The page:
Priska C. Juschka Fine Art is pleased to present Kissing Totems, Almagul Menlibayeva’s first solo exhibition in the United States. Deeply connected with her native Central Asia, Almagul Menlibayeva’s work attempts to test the permeability of contemporary art to some
traditional practices, ideas and imagery. Often described as
punk-shamanism, Menlibayeva’s videos are embedded in
theatricality that leads them through a complex set of references —
from tribal symbolism to images of the communist industrial past.
In the video Headcharge, the story, which casually
begins in a restaurant in the city of Almaty, gradually slips into a
disturbing ritual performed by the female protagonists. We see several
urban young women eating a sheep’s head and, to increase the shock
value of the scene, feeding each other. The grotesque juxtaposition of
archaic beliefs with today’s "urban attitude" of the protagonists
de-rails the reality of the story. Step by step, through increasingly
unruly takes of the camera, the film gives way to a parallel reality,
referring to shamanistic travels between worlds. As often in Menlibayeva’s films, the female protagonists allude to the Persian mythological image of "peri" - female creatures ranking between angels and evil spirits. Accentuating the ambiguity of peri,
whose image is very popular in Central Asia, the artist bespeaks the
current shifts of the feminine condition, which occurs with the
progressing Islamization of the countries in the region.
In the second film Kissing Totems, a series of
surrealist actions and unlikely encounters take place on the territory
of a deserted factory from the Soviet era. This industrial ruin of the
communist past becomes a stage for birds, totems and peris who
are inscribed in a shifting dream-narrative. Invoking confounding
feelings of unease and curiosity, the artist lets us see the film
through a little girl’s eyes, who observes the uncanny events with a
contemplative detachment. As she traverses symbols from the communist
past — cast by the camera from the factory’s industrial materialism —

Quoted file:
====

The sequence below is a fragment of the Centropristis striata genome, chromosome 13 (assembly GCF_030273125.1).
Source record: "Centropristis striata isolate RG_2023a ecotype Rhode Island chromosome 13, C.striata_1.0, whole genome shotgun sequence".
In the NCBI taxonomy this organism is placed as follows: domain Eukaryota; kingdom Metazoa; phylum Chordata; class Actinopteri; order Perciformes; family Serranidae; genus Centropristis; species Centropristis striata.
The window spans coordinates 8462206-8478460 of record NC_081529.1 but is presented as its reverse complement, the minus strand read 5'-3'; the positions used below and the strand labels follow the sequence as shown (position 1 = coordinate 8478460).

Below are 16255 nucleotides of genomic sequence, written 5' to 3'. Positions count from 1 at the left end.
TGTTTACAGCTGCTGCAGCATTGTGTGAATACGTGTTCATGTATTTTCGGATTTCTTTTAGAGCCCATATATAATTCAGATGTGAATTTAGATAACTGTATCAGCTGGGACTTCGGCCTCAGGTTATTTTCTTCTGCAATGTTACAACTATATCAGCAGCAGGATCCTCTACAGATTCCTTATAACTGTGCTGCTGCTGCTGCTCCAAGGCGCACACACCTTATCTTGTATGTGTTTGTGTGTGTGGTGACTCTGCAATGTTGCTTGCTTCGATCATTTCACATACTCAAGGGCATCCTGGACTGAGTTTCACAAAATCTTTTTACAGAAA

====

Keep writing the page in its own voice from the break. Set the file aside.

she encounters mythological beings from her country’s ancestral tales.
Surprisingly enough, peris and totems seem to perfectly cohabit
with the constructivist ironwork of the place, while the girl appears
very much at ease with both symbolic systems. Through the fantasized
gaze of the girl, the post-communist "non-lieu" in the Kasakh steppe
becomes but another totemic myth, which is being appropriated by the
newly revived beliefs and ideologies.
Menlibayeva was born in Kazakhstan and currently lives and
works in both Berlin and Amsterdam. She holds an MFA from the Art and
Theatre University of Kazakhstan in Almaty, and has been the subject of
several solo exhibitions and numerous group shows. Her video On the Road was screened at the Paris-Berlin International Film Festival at the
Centre Georges Pompidou and at the 51st Venice Biennale in the Central
Asian Pavilion. Her performance Peristan, premiered at the opening of the 52nd Venice Biennale, in the Central Asian Pavilion. Recent group exhibitions include, Live Cinema/The Return of the Image: Video from Central Asia at the Philadelphia Museum of Art; Time of the Storytellers at the Museum of Contemporary Art Kiasma in Helsinki, Finland; Thermocline of Art - New Asian Waves at the ZKM Museum of Contemporary Art in Karlsruhe, Germany; Caravan Seray at the Sydney Biennial; and Art and Conflict in Central Asia at the Haggerty Museum of Art, Marquette University in Milwaukee, WI. She recently participated in the 37th Edition Film Festival (2008) in Rotterdam, Netherlands.